Barbarians, Bards, and Rangers are the next tier, but for somewhat different reasons. Barbarians have to tap into their rage, Bards have a fair amount of study and learning(both mundane and magical), and Rangers have a deep connection to land plus some magical study. None of this comes easy, and the class features and flavor text all imply something that needs to be nurtured over the course of time via study and practice. Sure, with the right Background (much like with Cleric, Druid, and Paladin) some of this can be shortcut, but sans any divine act, you simply don’t just develop a Bard’s music skills, or a Ranger’s favored terrain, or even a Barbarian’s ability to focus their rage effectively. Again, we’re probably talking six months to a year of work on the characters part, in addition to Downtime Activities. I’m also likely to demand that you choose what your Totem, College, or Archtype will be “up front” so that the role-playing reflects that eventual focus on the characters part – it may not be graven in stone, but people need something fundamental to switch their class to one of these as opposed to simply picking up the right feats or skills.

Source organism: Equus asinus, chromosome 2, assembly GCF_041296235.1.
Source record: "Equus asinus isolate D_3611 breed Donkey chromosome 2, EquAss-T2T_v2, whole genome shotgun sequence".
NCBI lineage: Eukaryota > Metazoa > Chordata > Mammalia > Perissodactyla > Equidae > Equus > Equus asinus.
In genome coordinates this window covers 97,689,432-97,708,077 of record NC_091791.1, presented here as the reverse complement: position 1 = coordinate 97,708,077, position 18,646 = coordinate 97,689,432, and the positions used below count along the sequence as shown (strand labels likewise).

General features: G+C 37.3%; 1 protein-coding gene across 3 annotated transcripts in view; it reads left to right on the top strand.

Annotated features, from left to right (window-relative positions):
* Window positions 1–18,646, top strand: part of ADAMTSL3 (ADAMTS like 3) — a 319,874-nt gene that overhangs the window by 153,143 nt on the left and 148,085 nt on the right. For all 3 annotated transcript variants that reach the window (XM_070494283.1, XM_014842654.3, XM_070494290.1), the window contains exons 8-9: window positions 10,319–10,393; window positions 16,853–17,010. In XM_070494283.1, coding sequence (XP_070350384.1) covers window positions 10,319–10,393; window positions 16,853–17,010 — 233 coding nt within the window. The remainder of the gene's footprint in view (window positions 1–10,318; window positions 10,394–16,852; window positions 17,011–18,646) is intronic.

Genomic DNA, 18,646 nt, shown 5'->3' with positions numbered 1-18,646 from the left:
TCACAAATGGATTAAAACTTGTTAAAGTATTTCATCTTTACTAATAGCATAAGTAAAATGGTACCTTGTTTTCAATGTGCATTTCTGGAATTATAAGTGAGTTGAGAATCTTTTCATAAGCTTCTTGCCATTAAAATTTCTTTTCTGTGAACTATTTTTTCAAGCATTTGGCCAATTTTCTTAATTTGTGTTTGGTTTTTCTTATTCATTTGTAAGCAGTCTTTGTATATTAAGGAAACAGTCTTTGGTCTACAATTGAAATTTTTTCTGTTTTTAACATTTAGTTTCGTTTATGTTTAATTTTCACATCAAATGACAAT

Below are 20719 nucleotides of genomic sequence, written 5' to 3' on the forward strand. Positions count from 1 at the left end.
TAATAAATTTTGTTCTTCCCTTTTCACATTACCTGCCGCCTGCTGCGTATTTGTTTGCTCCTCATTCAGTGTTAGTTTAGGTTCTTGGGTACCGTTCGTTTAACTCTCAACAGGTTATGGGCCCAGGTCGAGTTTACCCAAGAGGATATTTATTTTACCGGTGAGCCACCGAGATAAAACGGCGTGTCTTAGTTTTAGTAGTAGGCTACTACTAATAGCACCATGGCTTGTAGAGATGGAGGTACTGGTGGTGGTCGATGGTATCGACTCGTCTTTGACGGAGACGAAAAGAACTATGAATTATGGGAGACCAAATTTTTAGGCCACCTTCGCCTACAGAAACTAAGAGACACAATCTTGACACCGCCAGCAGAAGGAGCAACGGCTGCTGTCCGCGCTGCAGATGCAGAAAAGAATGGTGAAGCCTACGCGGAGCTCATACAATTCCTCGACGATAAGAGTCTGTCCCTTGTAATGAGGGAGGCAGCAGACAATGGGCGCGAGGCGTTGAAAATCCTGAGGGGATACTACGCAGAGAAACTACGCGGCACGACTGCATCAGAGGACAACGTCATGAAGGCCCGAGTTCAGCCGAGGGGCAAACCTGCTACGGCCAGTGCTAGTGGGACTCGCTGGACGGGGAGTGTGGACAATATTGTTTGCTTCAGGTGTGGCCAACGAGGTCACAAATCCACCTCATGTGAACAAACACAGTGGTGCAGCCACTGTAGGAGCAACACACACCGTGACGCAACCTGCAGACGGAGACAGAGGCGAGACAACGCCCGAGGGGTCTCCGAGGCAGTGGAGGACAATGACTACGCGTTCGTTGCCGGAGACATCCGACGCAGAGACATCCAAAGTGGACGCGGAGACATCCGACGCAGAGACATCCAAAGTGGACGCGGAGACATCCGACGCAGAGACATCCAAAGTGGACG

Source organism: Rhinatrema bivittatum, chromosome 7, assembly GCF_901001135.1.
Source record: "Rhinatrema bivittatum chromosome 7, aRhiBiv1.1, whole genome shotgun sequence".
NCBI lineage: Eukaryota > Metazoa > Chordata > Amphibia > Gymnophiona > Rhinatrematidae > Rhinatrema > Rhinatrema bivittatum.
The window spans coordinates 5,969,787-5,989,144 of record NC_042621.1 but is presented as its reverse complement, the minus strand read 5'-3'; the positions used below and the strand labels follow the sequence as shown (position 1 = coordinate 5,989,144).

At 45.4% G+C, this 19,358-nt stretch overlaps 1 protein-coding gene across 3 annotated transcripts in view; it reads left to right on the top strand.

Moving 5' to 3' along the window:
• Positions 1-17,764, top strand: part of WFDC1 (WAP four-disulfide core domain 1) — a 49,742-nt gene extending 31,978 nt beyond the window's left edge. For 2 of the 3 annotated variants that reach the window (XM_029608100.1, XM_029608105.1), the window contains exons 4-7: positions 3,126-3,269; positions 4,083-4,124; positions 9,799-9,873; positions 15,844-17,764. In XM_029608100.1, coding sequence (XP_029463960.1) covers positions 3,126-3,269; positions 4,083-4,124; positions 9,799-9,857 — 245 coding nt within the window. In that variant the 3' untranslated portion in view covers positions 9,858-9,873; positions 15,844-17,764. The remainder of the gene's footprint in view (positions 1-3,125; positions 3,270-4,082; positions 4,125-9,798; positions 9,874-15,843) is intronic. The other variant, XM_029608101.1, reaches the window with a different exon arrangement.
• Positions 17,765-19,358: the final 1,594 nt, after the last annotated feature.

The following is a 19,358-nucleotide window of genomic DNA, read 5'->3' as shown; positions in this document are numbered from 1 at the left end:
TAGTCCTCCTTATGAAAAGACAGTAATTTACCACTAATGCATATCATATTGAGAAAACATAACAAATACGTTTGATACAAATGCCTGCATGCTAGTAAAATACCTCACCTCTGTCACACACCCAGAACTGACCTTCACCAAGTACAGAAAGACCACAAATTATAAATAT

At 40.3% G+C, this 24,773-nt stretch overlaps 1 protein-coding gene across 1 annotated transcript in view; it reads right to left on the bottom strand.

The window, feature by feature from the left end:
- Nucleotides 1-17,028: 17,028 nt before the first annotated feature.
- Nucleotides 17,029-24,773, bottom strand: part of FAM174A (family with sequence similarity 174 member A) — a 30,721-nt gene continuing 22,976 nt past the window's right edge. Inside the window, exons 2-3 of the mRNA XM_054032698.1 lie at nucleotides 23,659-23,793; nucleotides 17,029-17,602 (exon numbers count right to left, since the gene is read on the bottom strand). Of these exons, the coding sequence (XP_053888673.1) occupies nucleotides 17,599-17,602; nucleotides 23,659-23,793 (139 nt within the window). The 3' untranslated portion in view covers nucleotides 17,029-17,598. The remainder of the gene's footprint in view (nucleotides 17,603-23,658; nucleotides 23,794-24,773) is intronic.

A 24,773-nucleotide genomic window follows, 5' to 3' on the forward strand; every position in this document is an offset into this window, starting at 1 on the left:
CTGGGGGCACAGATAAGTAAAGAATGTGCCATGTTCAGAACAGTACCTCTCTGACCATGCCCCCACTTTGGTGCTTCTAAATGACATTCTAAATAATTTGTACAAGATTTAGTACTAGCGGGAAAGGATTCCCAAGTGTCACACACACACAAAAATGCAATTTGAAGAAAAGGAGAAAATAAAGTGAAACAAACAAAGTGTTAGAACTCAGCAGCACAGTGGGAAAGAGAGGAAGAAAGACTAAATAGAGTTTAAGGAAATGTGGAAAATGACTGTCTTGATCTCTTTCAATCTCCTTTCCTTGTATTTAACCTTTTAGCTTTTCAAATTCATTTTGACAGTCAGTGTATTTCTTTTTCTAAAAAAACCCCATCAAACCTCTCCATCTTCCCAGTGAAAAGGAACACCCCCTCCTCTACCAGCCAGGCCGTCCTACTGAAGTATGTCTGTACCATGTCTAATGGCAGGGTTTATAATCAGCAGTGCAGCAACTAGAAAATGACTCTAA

Lastly  we have Monks and Wizards, both of whom are classes which are explicitly described as requiring years of disciplined study to even get to first level. You need to find someone to train you, you need to do the training, and the training can’t be interrupted by lots of adventuring. In general, expect to be away from the adventuring party for at least a year of game time. Sure, there might be some “Downtime Adventuring” (and roleplaying) but these characters are engaged in their “disciplined study” even if it is highly shortened due to their heroic nature.